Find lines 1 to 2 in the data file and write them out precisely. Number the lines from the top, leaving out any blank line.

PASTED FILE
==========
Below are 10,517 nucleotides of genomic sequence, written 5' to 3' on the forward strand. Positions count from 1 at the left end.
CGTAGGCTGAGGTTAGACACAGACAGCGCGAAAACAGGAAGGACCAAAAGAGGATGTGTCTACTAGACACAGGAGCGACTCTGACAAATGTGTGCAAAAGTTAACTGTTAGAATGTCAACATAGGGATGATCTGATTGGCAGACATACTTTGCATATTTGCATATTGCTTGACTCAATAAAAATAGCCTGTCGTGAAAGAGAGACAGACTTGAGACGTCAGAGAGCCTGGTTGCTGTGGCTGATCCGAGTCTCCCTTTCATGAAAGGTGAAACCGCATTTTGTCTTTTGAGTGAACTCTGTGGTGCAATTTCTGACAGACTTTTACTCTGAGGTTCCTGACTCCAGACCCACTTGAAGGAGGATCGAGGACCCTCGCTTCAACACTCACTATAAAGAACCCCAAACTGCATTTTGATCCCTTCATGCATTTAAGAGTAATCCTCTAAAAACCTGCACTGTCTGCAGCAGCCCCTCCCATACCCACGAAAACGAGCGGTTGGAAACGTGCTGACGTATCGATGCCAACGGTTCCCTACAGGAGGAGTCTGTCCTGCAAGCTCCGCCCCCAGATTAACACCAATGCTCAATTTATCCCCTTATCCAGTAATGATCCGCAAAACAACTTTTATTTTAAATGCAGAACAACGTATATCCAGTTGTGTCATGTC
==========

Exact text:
Below are 10,517 nucleotides of genomic sequence, written 5' to 3' on the forward strand. Positions count from 1 at the left end.
CGTAGGCTGAGGTTAGACACAGACAGCGCGAAAACAGGAAGGACCAAAAGAGGATGTGTCTACTAGACACAGGAGCGACTCTGACAAATGTGTGCAAAAGTTAACTGTTAGAATGTCAACATAGGGATGATCTGATTGGCAGACATACTTTGCATATTTGCATATTGCTTGACTCAATAAAAATAGCCTGTCGTGAAAGAGAGACAGACTTGAGACGTCAGAGAGCCTGGTTGCTGTGGCTGATCCGAGTCTCCCTTTCATGAAAGGTGAAACCGCATTTTGTCTTTTGAGTGAACTCTGTGGTGCAATTTCTGACAGACTTTTACTCTGAGGTTCCTGACTCCAGACCCACTTGAAGGAGGATCGAGGACCCTCGCTTCAACACTCACTATAAAGAACCCCAAACTGCATTTTGATCCCTTCATGCATTTAAGAGTAATCCTCTAAAAACCTGCACTGTCTGCAGCAGCCCCTCCCATACCCACGAAAACGAGCGGTTGGAAACGTGCTGACGTATCGATGCCAACGGTTCCCTACAGGAGGAGTCTGTCCTGCAAGCTCCGCCCCCAGATTAACACCAATGCTCAATTTATCCCCTTATCCAGTAATGATCCGCAAAACAACTTTTATTTTAAATGCAGAACAACGTATATCCAGTTGTGTCATGTC